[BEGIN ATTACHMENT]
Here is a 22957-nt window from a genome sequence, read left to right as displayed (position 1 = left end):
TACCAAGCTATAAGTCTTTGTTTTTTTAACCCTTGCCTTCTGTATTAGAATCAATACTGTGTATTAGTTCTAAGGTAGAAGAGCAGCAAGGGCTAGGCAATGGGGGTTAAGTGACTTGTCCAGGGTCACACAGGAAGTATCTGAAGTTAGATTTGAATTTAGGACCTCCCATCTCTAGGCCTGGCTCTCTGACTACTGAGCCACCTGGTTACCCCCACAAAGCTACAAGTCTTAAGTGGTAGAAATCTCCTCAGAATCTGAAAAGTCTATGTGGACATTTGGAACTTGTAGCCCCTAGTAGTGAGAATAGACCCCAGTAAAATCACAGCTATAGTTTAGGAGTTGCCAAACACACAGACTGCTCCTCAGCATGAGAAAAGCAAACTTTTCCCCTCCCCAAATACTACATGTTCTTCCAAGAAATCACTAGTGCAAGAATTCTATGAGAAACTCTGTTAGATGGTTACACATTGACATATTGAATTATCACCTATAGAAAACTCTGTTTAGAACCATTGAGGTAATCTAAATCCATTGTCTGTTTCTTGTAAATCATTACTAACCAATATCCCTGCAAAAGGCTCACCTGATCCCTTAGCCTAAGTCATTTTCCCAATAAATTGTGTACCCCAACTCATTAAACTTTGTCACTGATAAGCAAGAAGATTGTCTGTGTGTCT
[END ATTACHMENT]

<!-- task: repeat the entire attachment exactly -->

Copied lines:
Here is a 22957-nt window from a genome sequence, read left to right as displayed (position 1 = left end):
TACCAAGCTATAAGTCTTTGTTTTTTTAACCCTTGCCTTCTGTATTAGAATCAATACTGTGTATTAGTTCTAAGGTAGAAGAGCAGCAAGGGCTAGGCAATGGGGGTTAAGTGACTTGTCCAGGGTCACACAGGAAGTATCTGAAGTTAGATTTGAATTTAGGACCTCCCATCTCTAGGCCTGGCTCTCTGACTACTGAGCCACCTGGTTACCCCCACAAAGCTACAAGTCTTAAGTGGTAGAAATCTCCTCAGAATCTGAAAAGTCTATGTGGACATTTGGAACTTGTAGCCCCTAGTAGTGAGAATAGACCCCAGTAAAATCACAGCTATAGTTTAGGAGTTGCCAAACACACAGACTGCTCCTCAGCATGAGAAAAGCAAACTTTTCCCCTCCCCAAATACTACATGTTCTTCCAAGAAATCACTAGTGCAAGAATTCTATGAGAAACTCTGTTAGATGGTTACACATTGACATATTGAATTATCACCTATAGAAAACTCTGTTTAGAACCATTGAGGTAATCTAAATCCATTGTCTGTTTCTTGTAAATCATTACTAACCAATATCCCTGCAAAAGGCTCACCTGATCCCTTAGCCTAAGTCATTTTCCCAATAAATTGTGTACCCCAACTCATTAAACTTTGTCACTGATAAGCAAGAAGATTGTCTGTGTGTCT